Cerney House is just a couple of miles down the road from Rendcomb College, where the course was taking place. It belongs to the Angus family. I spend a happy hour or so wandering, with the aid of a loaned printed guide, around the large walled garden and it several ‘rooms’, and then out into the parkland to the side and front of the house.
Mildred is very old and recently lost her husband, Frank. She is glad of the company of three other ducks. The notice saying so didn’t say what she thought of the squirrel.
A proud peacock (butterfly) right by my parked car.
Or six nights, five days, anyway. I had done the ‘Beauchamp’ early music course in 2001, when it was based at a place called Beauchamp House, in Churcham in Gloucestershire. Most people camped, and a few of us, including me, living in France at the time, stayed in B’n’Bs.
The scale of things being too large for me on the whole, I had not done that course again, but this year I just felt I wanted to get together with lots of fellow amateur singers and players to make music for a few days under the aegis of some known and trusted tutors. The course had not been held at Beauchamp House for many years and had known several different homes since. It is run by the Gloucestershire Academy of Music, and this year was being held at the independent school, Rendcomb College, near Cirencester, for the first time. It was amazing that the course took place at all this year, and all precautions were taken to ensure a Covid-safe environment, including all participants having to take a negative-outcome lateral flow test within 48 hours before arrival. In the event two people were ‘pinged’ during the course of the week and went straight home.
I arrived on the Sunday with an hour or so to spare before dinner, and walked round (just) part of the grounds.
The timetable was that all 70 participants, plus the four tutors, were all together working on one piece in the evenings, the first session of the day was in instrumental specialities (I was with 30-odd singers), and pre-lunch and post-tea sessions were in changing mixed groups, with the post-lunch period being free.
During Monday’s free time, I took up the suggestion of the very able organisers and visited Cerney House Gardens, just two miles down the road. I took lots of photos of course, and these will be the subject of my next-but-one post.
On Tuesday evening, I was taken to Emergency at Gloucester Royal Hospital, in an ambulance for the first time in my life. I have written that up, and that will be the subject of my next post. (Teaser: it was a mental, not a physical problem.) Here is a photo I took in the ambulance, which will show you that by that time I was sufficiently well to be sitting up, not lying on the ambulance’s gurney, and aware enough to think of taking a photo with my phone. This is Shaun. He has just done a lateral flow test on me. Phil was driving.
I missed breakfast on Wednesday morning. It was not to be served until 8.00 at the hospital (very civilised compared with what I have experienced in the past), and I was in a taxi back to the course at that time. Having had very little sleep overnight in Emergency at the hospital, and being very scruffy indeed, I did not feel up to creeping in for a late breakfast at Rendcomb. I skipped the first music session, and was found a banana, a chocolate bar and some cake to fortify me at 11.15, at the end of the coffee break. From then on I took full part in all the sessions, bar that of Wednesday evening which I decided to devote to R and R. In the afternoon’s free session, Jill D invited me to join a really excellent group of three recorder players and continuo instruments to sing the mezzo part in a lovely piece by Bach. The players sounded gorgeous. I think I acquitted myself reasonably well, but there were some complicated harmonic changes, and I was only working from a part, not a score, so would have done better with a little work on it beforehand. I really enjoyed the brief interlude though.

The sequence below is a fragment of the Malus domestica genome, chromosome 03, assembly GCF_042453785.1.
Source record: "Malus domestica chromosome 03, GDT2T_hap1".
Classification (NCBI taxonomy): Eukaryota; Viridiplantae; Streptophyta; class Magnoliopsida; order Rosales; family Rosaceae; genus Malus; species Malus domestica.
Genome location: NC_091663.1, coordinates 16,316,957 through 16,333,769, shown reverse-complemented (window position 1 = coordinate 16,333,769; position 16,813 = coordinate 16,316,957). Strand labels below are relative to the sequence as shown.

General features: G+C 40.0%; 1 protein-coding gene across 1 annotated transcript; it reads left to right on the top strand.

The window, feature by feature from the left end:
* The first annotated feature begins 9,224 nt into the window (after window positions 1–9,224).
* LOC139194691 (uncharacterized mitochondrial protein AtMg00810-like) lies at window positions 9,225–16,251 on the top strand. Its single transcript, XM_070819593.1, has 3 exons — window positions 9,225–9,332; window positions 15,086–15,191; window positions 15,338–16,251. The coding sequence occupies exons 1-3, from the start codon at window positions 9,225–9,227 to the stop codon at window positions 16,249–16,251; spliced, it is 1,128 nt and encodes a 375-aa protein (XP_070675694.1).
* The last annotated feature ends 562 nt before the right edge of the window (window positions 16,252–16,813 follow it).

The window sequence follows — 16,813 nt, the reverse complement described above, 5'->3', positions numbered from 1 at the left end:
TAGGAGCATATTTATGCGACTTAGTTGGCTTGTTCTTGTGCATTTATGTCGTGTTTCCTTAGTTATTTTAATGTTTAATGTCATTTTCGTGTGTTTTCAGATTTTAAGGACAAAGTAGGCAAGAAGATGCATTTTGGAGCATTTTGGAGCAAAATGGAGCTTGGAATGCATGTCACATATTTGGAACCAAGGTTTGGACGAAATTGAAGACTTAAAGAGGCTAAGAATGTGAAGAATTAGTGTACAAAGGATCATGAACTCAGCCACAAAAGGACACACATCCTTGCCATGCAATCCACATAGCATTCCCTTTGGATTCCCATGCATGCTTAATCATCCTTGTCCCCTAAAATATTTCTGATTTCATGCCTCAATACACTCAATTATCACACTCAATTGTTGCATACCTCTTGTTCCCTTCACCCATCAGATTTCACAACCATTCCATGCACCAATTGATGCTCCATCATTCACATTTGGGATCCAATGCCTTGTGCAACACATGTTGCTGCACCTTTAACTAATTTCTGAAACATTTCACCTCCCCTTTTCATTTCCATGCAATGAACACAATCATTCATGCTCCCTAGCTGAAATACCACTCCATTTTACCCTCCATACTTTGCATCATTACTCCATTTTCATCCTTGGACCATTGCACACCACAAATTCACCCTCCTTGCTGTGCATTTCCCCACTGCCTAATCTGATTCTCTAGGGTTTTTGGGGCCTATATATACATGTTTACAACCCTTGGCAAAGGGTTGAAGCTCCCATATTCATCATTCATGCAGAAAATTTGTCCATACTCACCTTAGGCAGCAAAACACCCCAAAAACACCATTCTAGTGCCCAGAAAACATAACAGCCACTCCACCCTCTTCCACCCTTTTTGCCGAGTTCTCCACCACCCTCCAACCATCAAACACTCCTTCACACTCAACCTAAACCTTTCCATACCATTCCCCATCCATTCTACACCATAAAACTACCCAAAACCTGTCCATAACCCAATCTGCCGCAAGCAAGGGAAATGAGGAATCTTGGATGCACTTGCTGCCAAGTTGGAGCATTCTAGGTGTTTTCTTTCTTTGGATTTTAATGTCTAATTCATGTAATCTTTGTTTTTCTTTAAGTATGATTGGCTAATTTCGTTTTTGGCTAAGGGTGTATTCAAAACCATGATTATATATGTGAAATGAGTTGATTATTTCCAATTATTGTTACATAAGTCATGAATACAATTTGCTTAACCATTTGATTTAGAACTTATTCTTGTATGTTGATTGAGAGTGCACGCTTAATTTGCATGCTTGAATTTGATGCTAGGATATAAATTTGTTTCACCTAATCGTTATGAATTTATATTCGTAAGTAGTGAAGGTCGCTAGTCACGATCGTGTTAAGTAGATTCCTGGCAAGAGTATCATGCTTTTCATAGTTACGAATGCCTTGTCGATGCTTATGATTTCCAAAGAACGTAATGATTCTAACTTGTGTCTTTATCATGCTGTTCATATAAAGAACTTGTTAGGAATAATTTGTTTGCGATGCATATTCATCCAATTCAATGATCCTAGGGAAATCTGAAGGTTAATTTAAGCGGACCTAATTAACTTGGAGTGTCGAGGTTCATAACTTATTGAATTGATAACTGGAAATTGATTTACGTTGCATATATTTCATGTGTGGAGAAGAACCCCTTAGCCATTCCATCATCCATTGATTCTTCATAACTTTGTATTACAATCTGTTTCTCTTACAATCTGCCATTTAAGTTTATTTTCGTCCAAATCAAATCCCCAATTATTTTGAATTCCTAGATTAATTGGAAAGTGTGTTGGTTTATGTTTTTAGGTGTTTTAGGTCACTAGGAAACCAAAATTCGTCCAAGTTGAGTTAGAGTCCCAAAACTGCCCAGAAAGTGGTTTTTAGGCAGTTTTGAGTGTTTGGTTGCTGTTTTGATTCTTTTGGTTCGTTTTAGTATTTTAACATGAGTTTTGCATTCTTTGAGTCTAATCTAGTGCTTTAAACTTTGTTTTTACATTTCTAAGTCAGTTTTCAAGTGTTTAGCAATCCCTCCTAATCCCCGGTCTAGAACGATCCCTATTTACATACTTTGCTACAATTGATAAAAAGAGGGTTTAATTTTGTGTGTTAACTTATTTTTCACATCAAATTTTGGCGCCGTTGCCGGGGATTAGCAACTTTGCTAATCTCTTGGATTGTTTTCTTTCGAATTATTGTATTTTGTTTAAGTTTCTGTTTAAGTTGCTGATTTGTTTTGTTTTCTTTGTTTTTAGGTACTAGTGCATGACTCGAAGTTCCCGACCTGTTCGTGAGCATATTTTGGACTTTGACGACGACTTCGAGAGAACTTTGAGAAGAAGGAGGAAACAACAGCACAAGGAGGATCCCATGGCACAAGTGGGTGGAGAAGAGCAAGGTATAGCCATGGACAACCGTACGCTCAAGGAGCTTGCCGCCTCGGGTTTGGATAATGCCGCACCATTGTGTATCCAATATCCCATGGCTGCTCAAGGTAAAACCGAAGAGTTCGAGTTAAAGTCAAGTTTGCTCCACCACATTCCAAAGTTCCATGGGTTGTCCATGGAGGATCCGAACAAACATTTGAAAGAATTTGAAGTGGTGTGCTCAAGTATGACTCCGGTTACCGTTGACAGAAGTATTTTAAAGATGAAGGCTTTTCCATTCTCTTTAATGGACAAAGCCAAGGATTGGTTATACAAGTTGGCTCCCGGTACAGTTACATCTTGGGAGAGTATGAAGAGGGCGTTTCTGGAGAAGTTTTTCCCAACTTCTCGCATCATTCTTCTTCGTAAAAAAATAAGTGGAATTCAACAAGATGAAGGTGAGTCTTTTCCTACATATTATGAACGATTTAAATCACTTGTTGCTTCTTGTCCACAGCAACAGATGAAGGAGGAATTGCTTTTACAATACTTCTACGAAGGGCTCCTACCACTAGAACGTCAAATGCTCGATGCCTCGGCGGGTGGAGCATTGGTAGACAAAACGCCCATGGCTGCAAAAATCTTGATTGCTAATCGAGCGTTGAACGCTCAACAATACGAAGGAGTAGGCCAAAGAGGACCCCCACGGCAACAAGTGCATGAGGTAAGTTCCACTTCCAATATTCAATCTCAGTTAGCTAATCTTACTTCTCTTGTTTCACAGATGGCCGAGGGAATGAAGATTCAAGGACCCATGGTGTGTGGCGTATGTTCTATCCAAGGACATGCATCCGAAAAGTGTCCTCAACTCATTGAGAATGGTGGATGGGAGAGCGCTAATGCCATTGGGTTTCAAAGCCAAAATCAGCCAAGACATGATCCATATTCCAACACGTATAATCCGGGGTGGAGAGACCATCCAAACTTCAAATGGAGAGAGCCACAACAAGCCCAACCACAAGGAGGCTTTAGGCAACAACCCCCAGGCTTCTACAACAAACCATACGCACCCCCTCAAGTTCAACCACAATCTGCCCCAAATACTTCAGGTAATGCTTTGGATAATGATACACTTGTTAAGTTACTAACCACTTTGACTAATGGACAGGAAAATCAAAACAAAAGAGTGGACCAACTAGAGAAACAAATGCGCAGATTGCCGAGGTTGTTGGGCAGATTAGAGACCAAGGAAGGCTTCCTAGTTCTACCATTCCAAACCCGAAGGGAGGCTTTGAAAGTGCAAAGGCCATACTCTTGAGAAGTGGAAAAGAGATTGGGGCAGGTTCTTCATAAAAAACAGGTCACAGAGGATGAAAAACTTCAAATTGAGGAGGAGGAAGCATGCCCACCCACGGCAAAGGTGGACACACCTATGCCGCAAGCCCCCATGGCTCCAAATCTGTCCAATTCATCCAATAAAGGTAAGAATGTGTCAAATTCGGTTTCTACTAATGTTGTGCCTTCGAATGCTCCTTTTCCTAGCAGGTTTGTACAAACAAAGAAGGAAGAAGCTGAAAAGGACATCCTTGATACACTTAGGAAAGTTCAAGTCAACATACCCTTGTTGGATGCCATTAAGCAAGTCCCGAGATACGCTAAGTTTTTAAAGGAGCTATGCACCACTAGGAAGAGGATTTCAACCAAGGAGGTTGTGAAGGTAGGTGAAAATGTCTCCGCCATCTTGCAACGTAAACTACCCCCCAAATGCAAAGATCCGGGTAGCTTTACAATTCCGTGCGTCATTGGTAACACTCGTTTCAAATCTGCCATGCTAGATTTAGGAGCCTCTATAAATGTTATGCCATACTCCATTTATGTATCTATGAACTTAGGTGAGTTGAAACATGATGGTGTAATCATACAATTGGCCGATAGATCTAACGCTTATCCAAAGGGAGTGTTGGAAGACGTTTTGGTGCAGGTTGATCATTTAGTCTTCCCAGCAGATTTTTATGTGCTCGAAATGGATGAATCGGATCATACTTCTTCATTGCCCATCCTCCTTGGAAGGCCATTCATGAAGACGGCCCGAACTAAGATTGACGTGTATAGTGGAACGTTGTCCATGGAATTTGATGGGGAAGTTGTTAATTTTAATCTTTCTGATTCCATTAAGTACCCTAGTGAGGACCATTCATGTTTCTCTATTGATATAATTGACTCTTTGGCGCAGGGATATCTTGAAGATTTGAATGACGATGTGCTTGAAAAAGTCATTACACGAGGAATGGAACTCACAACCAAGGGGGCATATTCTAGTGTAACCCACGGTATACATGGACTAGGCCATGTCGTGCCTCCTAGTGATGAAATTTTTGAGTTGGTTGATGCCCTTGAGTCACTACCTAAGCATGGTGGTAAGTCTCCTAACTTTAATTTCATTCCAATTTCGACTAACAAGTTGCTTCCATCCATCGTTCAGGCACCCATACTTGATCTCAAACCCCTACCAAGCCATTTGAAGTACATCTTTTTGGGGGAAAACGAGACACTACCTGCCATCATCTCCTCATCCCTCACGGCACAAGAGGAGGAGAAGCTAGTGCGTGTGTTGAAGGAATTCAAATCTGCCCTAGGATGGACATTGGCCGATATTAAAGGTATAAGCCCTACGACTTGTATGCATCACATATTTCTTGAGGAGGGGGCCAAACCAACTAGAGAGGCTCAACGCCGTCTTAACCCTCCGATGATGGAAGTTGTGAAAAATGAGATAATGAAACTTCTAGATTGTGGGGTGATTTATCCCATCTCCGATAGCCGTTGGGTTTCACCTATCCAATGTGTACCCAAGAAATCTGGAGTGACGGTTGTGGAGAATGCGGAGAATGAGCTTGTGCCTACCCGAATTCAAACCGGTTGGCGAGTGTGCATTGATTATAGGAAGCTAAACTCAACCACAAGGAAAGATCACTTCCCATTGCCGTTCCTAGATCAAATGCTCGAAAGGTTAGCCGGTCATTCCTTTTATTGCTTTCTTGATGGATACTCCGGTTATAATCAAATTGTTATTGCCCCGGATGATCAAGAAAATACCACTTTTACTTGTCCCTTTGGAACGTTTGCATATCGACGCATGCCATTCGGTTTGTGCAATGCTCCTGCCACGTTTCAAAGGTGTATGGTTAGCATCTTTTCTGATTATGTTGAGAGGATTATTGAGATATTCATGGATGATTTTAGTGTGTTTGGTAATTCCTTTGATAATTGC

I remembered to get my camera out of my bag a few more times, but mostly forgot.
On Thursday afternoon I got a group of four viols and two voices together to do six-part music. Sadly it did not work quite as well as the previous afternoon’s free music-making, not least because I was not on particularly good singing form.
My last photo shows us nearly ready for the final session, on Friday evening. Most of the 70 plus participants can be seen in the picture, but sadly the huge variety of modern copies of renaissance instruments cannot. Hats and coats are because (Covid-safe) ventilation through the huge doors in the four corners of the room meant that it was blowing a chilly gale for most of us – August! – except for those in the large bay of the window.
One way and another I was shattered by Saturday. My aim to make good music with lots of other amateur musicians had been fulfilled – but there were elements I could have done without!
[Works I was involved in were by: Aliseda, Anon, Byrd, Croce, A Gabrieli, Guerrero, Hildegard, Isaac, Padovano, Palestrina, Praetorius, and Victoria (lots). The other tutors were Sue Addison and Julia Bishop.]